Pirate515
Premium
join:2001-01-22
Brooklyn, NY

Re: Engaging in piracy? or join swarms to catch pirates?

The place where I work right now is pretty lenient too. P2P is a huge no-no because if "copyright police" nails someone, the entire company gets sued. As far as other stuff goes (as long as it's not illegal), it usually gets looked at the other way if it doesn't get in the way of your productivity. However, if management and coworkers notice that someone is slacking off and not pulling their weight, logs could be used against them. So if someone had stuff to do on any given day and none of it was touched, while at the same time logs show that that someone was on Facebook all day long, that someone will have a sit-down with the higher-ups.

Key-logging is pretty low, but it's not like they don't have right to do it.
--
Ask me no questions, and I'll tell you no lies...
A MESSAGE to the RIAA and the MPAA: You shouldn't wound what you can't kill...

TSWYO
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Usually the Admins and the IT staff are not behind the filters.. It would be interesting indeed to see the names.

Pirate515
Premium
join:2001-01-22
Brooklyn, NY

Re: Engaging in piracy? or join swarms to catch pirates?

Seriously doubt that you will ever see the names. Even if they do get sued, if the infringing IP gets traced to a business, that business gets sued, has to defend themselves in court and pay up if they lose. Whether or not that business can then pinpoint individual culprit(s) and how to handle them is their own business.
--
Ask me no questions, and I'll tell you no lies...
A MESSAGE to the RIAA and the MPAA: You shouldn't wound what you can't kill...

skeechan
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Re: Engaging in piracy? or join swarms to catch pirates?

A business will just pay the 3K rather than hire counsel to defend. That is that the mafiaa count on.
--
In a nation of spoiled children, Santa Claus always wins.

Pirate515
Premium
join:2001-01-22
Brooklyn, NY

Re: Engaging in piracy? or join swarms to catch pirates?

said by skeechan:

A business will just pay the $3K rather than hire counsel to defend. That is that the MAFIAA count on.

I somehow think that if MAFIAA goes after some business, they'd want a lot more than $3K. MAFIAA knows that businesses that have been around for a while has a lot more money in the bank than private citizens like us and can be shaken down harder.

They have to pick their fights when it comes to businesses though. If they are not careful enough, they could end up picking on someone of their own size or bigger with either either in-house top-notch legal team or enough money to be able to afford one that can fight them, possibly win and set precedent against future nonsense of this sort.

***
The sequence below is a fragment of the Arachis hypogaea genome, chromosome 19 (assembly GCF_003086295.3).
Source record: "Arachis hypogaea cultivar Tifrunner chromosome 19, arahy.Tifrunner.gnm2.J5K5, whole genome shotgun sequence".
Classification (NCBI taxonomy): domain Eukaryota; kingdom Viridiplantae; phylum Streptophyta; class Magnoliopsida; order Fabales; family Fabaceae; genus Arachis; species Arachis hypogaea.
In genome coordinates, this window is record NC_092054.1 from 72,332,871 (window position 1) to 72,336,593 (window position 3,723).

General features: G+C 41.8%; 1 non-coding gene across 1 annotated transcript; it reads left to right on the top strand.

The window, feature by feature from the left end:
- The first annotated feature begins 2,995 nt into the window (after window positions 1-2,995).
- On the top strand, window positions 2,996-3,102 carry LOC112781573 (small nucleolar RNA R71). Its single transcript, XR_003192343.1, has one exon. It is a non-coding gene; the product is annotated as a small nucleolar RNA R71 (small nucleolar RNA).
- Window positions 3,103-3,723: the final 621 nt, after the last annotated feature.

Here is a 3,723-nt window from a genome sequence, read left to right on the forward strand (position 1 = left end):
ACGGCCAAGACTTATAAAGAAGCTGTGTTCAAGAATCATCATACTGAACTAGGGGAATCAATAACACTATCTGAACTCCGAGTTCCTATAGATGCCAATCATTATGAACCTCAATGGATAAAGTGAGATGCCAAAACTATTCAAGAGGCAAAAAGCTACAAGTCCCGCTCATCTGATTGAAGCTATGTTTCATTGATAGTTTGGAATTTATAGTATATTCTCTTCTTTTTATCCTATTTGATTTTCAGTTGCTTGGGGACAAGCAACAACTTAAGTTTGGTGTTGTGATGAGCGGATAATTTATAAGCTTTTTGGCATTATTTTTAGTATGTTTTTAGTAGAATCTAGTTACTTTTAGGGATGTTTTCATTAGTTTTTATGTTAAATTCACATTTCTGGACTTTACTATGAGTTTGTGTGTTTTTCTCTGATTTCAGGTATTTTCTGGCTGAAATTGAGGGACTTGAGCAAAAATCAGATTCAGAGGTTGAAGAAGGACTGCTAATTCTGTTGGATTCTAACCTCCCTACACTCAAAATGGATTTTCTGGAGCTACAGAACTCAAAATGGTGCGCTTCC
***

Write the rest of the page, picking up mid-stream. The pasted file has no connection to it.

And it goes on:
--
Ask me no questions, and I'll tell you no lies...
A MESSAGE to the RIAA and the MPAA: You shouldn't wound what you can't kill...

skeechan
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Re: Engaging in piracy? or join swarms to catch pirates?

Then the business will fight because it has the resources just as Verizon frequently did.
--
In a nation of spoiled children, Santa Claus always wins.
silbaco
Premium
join:2009-08-03
USA

Ok.

Okay. So some employees that work at these companies and in the DHS pirate content. That doesn't mean these companies and the DHS pirate. It is definitely against their IT usage policies, as it is in nearly all businesses. But as we all know, that doesn't stop employees. Especially in the DHS, being a government agency. At one time or another it is pretty safe to say all businesses will have employees that engage in piracy. It is unavoidable. But it is safe to say if they employees got caught, they would be written up or canned.

Just because they have employees breaking the law doesn't mean it gives you rights to break the law.

skeechan
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Re: Ok.

The DOJ should prosecute their own before going after anyone else. The labels should investigate and extort from their own employees just as they do 10 year old girls and grandmothers.

Labels have a hard time justifying "damages" in the hundreds of thousands when they do nothing to stop infringement in their own ranks. Obviously piracy isn't the problem they claim it to be.
--
In a nation of spoiled children, Santa Claus always wins.
silbaco
Premium
join:2009-08-03
USA

Re: Ok.